Dr. Rider liked chicken livers. One summer when we sat at his table, he always took the livers for himself. Mother liked them, too, but he never offered her any. One day Aunt Abbie thought of a good joke. She asked Miss Locke for that day to put all the chicken livers on her table. Then she called over to Mother, "Oh, Mrs. Crosby, wouldn't you like some livers? We have more than enough at our table, and I know you like them." I don't remember whether or not Dr. Rider took the hint.
We all loved Mrs. Rider, whose sparkling black eyes and friendly smile made her a general favorite. I remember especially a beautiful string of amber beads and amber earrings she used to wear when she was dressed up for supper. Sometimes I sat with her in Dr. Rider's swing when he was in the house. We always found many things to talk about. Beside her sat her sister, Mrs. Smith, from Bridgeport, Connecticut, with her daughter Edna and her son Andrew. They were about Helen's and Phyllis's ages. And their grandfather and great uncle were the two men with long beards whose pictures were on the box of those good Smith Brothers' cough drops I liked. Dr. Rider's sister, Mrs. Joy, was at that table, too, and her daughter Ella. They also came from Danbury. Mrs. Joy was a pretty woman with a high, clear voice. One day several of the boarders had tried for some reason, without success, to call back a man who was walking up the hillside to the Birches. Someone said, "Get Mrs. Joy. Her voice will reach him." When she called, the man heard at once and turned around. Ella was a little younger than I, but we used to play together at the brook and up in the Pines. She often had her supper early when Ellie did.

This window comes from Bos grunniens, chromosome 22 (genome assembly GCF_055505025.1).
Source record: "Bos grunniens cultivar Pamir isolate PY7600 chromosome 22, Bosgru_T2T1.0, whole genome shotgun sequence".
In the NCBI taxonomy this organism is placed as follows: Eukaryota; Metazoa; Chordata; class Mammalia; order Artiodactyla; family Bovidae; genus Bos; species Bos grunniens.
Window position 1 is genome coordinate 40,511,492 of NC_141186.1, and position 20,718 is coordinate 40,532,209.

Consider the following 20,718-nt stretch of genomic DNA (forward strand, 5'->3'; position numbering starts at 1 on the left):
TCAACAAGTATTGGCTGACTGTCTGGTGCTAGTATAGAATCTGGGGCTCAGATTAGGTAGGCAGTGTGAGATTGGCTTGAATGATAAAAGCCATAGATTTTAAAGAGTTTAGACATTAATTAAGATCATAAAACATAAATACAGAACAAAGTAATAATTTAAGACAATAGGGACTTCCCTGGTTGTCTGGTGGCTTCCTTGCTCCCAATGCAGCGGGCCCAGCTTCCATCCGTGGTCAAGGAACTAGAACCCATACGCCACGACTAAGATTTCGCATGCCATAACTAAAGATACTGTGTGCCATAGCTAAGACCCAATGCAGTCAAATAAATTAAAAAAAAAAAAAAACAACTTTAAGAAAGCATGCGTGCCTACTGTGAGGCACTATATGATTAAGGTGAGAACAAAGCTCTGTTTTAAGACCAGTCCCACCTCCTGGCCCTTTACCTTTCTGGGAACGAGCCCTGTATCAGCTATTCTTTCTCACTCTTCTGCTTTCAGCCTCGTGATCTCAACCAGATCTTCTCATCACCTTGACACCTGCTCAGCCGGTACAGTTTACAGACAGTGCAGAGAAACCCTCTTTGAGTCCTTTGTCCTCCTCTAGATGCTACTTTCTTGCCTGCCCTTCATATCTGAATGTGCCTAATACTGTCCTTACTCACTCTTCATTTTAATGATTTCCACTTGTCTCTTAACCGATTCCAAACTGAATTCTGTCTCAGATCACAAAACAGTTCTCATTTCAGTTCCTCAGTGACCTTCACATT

Another family from Danbury that my mother and father knew well - and had climbed Old Speck with - was the Merritts, but I did not see them here this year. I would miss Mr. Merritt most, a gray-bearded man in his sixties who used to dance with me in the cottage parlor before I was sent to bed and called himself my "pardner."
But my best friend at Dr. Eider's table was Mrs. Seaver. She and her daughter, Miss Linda, came from Newton. Mrs. Seaver was rather short and stout, had gray hair, and often dressed in gray. She taught me to play two-handed whist and was my partner in it on many a rainy day. When there were peas to be shelled for dinner, she could always be found on the back porch with Miss Locke.